Center Director, Raphael Bostic and Bedrosian Faculty Affiliates, Elizabeth Graddy, Pamela McCann, Juliet Musso, William Resh, and Christopher Weare among others, are presenting at this year’s Association for Public Policy Analysis and Managment (APPAM) Fall Conference in Albuquerque, NM this week.
Raphael Bostic will be participating in the following roundtables:
Raphael Bostic will be presenting in the following panels:
Pamela McCann will be presenting a paper:
Abstract: How and when do political actors make policy choices in a complex world? More specifically, when do state political actors decide their status quo fails to meet their needs and then reformulate their policy? When is this change linked to what other states have done and which states provide valuable information? The purpose of this paper is to compare and contrast mimicry and learning and then assess the usefulness of one existing model of innovation choices based upon learning for deriving empirically testable hypotheses about state policy innovation and diffusion patterns. The empirical implications of the formal model and limitations are also considered.
Juliet Musso will be presenting the following papers:
This paper analyzes the political and economic determinants of volunteer use among local municipalities in California with the aim of exploring the two faces of co-production: partnership and privatization (Bovaird, 2006; 2007). Co-production as partnership aims to engage citizens to build civic culture and enhance services through incorporation of local knowledge. Co-production as privatization tends to be undertaken more in the interest of cost-reduction through the shifting of responsibilities from paid staff (Ferris 1984). Critics of the latter suggest that this shift in responsibilities may come at the price of diminished professionalism, or mask service reductions or load shedding undertaken for political reasons (Percy 1984; Matson 1986).
As Behn (2003) has pointed out, systems for measuring performance in the public sector can be designed to further a variety of goals. These purposes can be scaled conceptually in terms of the degree of accountability they impose on public managers. For example, the use of performance measures to celebrate exemplary workers or to promote departmental activities does little directly to increase accountability relative to the utilization of performance measures for resource allocation. The development of performance measurement systems often involves movement from simple measurement toward incorporation of higher-level accountability regimes. The implicit assumption is that the net benefits of performance measurement increase monotonically with increased levels of accountability.
This paper examines this assumption in greater detail, illustrating some of the tradeoffs in performance measurement design with case analysis from historical and current trials of performance budgeting in California. In theory, increasing the stakes connected to performance measures should improve effectiveness, increase efficiency, and reduce financial waste. At the same time the costs of the performance measurement are also likely to increase. For example, incentives for the strategic manipulation of information asymmetries increase when there are higher stakes, which in turn increases costs for data verification and auditing. Also, possible gains from coordinated or cooperative behavior may be lost when stakes are high, encouraging organizational sub-units to maximize their own performance at the cost of collaboration. The question is whether the net benefits of performance measurement are maximized at a stringent level at which budgets are directly tied to performance measures.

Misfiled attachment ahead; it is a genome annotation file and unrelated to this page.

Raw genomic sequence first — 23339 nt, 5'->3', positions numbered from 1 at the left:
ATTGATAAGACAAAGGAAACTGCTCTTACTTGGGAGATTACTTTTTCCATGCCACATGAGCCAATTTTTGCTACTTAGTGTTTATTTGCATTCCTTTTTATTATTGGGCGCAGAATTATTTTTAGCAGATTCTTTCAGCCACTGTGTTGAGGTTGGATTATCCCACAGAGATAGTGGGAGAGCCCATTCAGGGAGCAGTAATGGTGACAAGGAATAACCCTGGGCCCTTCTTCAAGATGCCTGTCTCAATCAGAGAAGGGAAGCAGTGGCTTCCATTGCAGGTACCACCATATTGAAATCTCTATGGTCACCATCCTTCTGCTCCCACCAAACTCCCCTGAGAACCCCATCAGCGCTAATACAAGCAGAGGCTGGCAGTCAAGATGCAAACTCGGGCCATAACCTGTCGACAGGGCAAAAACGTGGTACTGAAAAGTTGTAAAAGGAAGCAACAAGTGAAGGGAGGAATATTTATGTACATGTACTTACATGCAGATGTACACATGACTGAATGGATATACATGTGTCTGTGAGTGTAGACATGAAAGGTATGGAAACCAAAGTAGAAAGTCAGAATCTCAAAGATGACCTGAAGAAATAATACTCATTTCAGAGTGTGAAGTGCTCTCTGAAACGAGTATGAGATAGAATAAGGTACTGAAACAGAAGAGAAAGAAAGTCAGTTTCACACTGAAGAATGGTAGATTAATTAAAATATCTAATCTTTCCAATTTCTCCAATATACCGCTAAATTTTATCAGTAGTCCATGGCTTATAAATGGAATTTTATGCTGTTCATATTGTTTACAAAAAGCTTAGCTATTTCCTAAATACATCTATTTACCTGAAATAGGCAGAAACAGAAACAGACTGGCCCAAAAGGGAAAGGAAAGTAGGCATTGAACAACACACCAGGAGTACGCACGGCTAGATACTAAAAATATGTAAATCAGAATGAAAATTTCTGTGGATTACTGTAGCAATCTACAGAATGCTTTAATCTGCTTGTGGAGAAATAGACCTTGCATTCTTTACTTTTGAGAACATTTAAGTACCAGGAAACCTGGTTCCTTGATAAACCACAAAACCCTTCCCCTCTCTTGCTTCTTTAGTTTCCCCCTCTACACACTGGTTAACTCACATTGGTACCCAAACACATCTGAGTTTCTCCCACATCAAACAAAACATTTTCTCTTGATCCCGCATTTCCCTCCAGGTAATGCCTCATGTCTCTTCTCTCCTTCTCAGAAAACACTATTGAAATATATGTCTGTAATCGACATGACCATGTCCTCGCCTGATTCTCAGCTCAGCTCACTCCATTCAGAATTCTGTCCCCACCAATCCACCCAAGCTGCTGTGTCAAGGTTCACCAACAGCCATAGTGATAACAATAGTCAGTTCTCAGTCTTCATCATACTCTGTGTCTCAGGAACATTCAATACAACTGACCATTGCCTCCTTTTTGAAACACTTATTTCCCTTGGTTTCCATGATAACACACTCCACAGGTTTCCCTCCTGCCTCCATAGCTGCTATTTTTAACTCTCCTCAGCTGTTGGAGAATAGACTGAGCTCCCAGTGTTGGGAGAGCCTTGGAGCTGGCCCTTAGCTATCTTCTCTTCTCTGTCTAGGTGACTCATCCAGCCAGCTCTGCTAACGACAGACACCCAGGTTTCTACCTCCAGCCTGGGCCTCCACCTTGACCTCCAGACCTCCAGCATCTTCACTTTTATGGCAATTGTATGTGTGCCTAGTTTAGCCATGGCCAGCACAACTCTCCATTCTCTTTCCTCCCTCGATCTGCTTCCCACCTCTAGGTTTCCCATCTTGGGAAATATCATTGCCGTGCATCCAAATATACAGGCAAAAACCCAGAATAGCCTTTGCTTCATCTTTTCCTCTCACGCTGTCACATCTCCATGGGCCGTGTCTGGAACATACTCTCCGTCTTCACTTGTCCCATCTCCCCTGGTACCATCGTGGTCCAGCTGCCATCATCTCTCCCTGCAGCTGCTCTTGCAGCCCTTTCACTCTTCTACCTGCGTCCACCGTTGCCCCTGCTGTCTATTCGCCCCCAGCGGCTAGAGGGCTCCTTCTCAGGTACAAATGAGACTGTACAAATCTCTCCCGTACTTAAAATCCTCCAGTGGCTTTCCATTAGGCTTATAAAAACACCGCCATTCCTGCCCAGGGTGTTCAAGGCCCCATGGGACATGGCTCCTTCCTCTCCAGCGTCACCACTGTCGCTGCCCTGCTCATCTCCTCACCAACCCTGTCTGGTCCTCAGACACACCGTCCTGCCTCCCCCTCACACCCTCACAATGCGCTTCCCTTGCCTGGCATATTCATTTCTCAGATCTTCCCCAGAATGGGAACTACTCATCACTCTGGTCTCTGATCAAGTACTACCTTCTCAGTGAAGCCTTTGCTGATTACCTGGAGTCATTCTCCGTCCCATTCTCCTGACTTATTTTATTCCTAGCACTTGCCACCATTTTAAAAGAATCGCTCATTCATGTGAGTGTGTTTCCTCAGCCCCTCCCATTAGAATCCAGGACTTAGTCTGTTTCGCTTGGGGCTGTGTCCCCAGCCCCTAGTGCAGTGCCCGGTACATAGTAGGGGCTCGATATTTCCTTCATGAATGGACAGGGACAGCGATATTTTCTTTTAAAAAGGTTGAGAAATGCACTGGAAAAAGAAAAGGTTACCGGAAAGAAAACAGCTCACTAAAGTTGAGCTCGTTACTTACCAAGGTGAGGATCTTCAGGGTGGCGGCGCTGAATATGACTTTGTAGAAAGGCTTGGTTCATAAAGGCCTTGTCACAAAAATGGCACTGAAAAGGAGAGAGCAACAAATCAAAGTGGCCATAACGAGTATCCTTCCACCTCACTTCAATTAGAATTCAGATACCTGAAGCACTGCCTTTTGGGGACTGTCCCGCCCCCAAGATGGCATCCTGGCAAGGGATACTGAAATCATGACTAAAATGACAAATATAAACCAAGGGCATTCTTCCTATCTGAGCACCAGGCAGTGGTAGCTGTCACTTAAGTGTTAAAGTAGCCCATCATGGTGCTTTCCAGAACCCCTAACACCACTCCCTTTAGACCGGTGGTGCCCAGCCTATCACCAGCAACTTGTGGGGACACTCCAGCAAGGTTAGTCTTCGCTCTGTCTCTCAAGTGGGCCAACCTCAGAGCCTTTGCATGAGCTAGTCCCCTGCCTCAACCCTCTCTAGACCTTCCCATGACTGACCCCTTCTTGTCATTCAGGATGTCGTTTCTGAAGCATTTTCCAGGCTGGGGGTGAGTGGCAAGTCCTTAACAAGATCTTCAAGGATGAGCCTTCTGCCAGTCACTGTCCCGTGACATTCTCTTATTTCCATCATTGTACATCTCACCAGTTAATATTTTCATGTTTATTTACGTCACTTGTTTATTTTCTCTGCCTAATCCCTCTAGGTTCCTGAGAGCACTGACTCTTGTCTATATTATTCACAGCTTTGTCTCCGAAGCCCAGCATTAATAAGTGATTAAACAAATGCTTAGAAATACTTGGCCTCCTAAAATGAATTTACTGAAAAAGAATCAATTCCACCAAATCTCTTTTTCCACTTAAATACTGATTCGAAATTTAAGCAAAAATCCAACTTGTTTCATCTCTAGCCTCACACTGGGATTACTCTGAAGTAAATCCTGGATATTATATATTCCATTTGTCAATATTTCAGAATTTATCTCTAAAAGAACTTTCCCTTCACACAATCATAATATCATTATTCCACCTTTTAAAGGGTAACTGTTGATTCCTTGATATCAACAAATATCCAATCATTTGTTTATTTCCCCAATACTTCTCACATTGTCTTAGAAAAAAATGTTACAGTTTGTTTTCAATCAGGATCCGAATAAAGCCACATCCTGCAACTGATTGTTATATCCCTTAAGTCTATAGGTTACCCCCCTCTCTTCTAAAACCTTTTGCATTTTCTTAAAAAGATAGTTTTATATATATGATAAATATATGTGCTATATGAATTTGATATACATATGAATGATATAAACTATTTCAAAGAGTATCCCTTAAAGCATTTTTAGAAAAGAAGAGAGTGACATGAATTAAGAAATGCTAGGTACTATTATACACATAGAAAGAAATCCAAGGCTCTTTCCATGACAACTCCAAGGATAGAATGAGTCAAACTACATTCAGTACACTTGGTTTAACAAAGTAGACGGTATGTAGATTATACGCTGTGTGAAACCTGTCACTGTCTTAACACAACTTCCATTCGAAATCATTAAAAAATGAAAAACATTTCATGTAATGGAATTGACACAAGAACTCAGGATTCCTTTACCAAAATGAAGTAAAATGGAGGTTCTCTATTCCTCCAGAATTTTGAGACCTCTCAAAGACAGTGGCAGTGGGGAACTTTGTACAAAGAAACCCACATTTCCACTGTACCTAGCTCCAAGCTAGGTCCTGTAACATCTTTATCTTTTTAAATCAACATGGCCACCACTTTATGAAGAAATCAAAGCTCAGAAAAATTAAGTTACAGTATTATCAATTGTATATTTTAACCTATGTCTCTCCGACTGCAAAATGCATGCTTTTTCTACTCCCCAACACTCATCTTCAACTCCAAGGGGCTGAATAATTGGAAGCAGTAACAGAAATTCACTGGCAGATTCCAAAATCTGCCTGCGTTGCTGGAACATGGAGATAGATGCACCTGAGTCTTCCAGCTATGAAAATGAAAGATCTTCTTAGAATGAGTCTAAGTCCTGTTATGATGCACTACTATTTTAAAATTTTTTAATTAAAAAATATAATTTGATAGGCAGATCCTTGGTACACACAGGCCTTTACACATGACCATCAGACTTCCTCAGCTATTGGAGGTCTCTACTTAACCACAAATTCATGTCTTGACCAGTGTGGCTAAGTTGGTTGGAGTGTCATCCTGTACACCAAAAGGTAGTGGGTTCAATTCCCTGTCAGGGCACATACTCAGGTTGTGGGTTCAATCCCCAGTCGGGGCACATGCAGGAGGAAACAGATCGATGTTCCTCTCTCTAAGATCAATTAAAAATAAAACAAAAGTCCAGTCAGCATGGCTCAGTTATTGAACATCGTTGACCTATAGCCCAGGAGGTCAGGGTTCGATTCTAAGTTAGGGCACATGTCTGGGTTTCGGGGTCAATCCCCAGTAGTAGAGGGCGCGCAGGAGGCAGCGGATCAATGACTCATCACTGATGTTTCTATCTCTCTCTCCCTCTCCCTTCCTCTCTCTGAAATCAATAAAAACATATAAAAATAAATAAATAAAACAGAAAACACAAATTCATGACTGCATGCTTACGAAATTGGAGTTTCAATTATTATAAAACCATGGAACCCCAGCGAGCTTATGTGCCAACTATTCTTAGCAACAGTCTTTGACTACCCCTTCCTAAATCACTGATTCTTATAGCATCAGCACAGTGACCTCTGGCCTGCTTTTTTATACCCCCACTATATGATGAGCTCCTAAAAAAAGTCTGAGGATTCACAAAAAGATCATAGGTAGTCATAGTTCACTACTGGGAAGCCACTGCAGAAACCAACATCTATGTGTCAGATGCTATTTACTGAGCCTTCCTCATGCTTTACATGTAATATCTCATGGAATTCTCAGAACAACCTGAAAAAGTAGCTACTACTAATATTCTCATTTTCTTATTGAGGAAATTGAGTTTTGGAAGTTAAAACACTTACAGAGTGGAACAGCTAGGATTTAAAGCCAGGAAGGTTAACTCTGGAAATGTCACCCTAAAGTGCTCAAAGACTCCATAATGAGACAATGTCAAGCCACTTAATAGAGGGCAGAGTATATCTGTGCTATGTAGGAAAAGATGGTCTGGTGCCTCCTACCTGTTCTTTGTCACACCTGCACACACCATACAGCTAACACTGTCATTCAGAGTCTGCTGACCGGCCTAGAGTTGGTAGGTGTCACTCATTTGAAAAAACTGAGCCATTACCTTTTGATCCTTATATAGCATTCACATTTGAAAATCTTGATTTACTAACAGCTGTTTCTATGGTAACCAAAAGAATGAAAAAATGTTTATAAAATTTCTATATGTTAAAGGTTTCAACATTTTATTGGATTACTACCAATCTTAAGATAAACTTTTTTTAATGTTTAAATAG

William Resh will be presenting a paper:
Abstract: While both extrinsic and intrinsic motivations are expected to drive work effort (with a host of varying moderators), advancements in public management research have identified “public service motivation” (PSM) as a common characteristic of individuals who choose to enter careers in public or nonprofit service, separable from narrow policy advocacy or self-interested work motivations. In this research note, we test the notion that individuals with higher PSM and who identify more highly with the missions of the organizations for which they perform are more likely to persist in their work efforts in the face of “failure.” In other words, we are interested in whether PSM is a durable trait—one that leads to persistent effort in an environment of negative feedback. We feel that the findings from this research have implications for understanding how to better shape public and nonprofit sector recruitment, retention, and personnel policies. Moreover, it offers a set of propositions that have not been tested and does so using a novel platform for running natural ?eld experiments in studies of work motivation and economic behavior.
And here is a special Thursday photo of Bill … click here.
Christopher Weare will be presenting on the following panels: